In addition to reducing filings, we have greatly reduced our reliance on juvenile detention, putting off the day we will need a new facility. We have looked to additional means of accountability and giving back to the community. Community service provides such an opportunity. We also want to help make sure the youth’s obligations to the court and community are meaningful. A youth assigned community service has the opportunity to give back to their community in a restorative way through collaboration with a number of community service sites. Some also provide the youth the opportunity to learn new skills that better themselves, as well as service to the community.
Whatcom County has been part of the Juvenile Detention Alternative Initiative since 2004. This nationwide initiative isn’t about being soft on crime or not holding kids accountable, but rather addressing core strategies to assure we are detaining those youth who need to be detained, and keeping others in the community consistent with public safety. The strategies include: collaboration amongst stakeholders; use of data to drive decisions; objective admission criteria; providing alternatives to detention; expedited case processes; looking into special detention cases; monitoring conditions of confinement; and reducing racial and ethnic disparities amongst those detained.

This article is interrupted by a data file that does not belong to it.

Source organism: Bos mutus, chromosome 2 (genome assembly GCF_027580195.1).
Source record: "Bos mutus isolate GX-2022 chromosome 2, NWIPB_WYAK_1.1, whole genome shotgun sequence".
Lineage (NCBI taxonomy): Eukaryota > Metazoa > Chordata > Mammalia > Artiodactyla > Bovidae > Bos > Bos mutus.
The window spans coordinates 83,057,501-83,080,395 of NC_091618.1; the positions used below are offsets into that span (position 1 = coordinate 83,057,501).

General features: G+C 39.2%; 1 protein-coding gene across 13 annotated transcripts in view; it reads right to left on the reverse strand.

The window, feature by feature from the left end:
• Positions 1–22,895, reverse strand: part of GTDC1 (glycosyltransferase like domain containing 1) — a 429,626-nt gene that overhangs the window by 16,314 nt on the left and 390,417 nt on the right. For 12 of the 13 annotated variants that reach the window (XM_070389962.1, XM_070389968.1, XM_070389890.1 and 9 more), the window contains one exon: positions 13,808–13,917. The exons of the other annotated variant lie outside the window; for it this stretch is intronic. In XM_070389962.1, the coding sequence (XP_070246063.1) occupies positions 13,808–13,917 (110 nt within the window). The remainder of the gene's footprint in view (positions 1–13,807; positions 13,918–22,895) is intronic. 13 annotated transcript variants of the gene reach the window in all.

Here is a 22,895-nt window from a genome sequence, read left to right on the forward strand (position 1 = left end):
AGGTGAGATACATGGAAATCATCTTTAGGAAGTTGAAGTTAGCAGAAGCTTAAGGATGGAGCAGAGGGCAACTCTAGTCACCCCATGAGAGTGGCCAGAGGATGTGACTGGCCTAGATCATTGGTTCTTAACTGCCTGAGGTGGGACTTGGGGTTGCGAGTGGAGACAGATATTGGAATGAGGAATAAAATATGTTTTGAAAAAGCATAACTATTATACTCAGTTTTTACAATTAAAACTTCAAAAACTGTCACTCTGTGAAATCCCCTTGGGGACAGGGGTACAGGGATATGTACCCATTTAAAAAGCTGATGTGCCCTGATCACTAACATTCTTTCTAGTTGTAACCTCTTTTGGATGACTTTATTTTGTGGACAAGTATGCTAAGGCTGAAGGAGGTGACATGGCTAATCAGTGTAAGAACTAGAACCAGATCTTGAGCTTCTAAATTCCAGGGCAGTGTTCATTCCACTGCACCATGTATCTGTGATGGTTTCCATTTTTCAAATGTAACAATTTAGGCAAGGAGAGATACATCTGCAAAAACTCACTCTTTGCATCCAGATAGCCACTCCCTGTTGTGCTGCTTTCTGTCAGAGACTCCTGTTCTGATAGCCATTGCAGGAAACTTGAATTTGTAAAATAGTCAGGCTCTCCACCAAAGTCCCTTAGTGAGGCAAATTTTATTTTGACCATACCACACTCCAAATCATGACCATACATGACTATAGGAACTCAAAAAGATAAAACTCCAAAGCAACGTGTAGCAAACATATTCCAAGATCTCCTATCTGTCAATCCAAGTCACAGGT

I am often asked, in my personal and professional opinion, what is the reason for such a dramatic reduction in juvenile crime. While I can only speak to the work being done in our juvenile court in conjunction with our community partners, there have been a number changes, both legislative and policy related, which I believe have greatly impacted this tremendous reduction of youth entering and returning to the juvenile justice system.
Coming Sunday: How Whatcom County has reduced juvenile offender filings.
David Reynolds is the director of Whatcom County Superior Court administration. He serves as administrator for both Superior Court and Juvenile Court and also holds the office of Superior Court clerk. This is one of a series of monthly Civic Agenda reports The Bellingham Herald invited Whatcom County Executive Jack Louws to provide to share updates about Whatcom County issues and projects. He invites citizens to contact him at 360-778-5200 or email@example.com.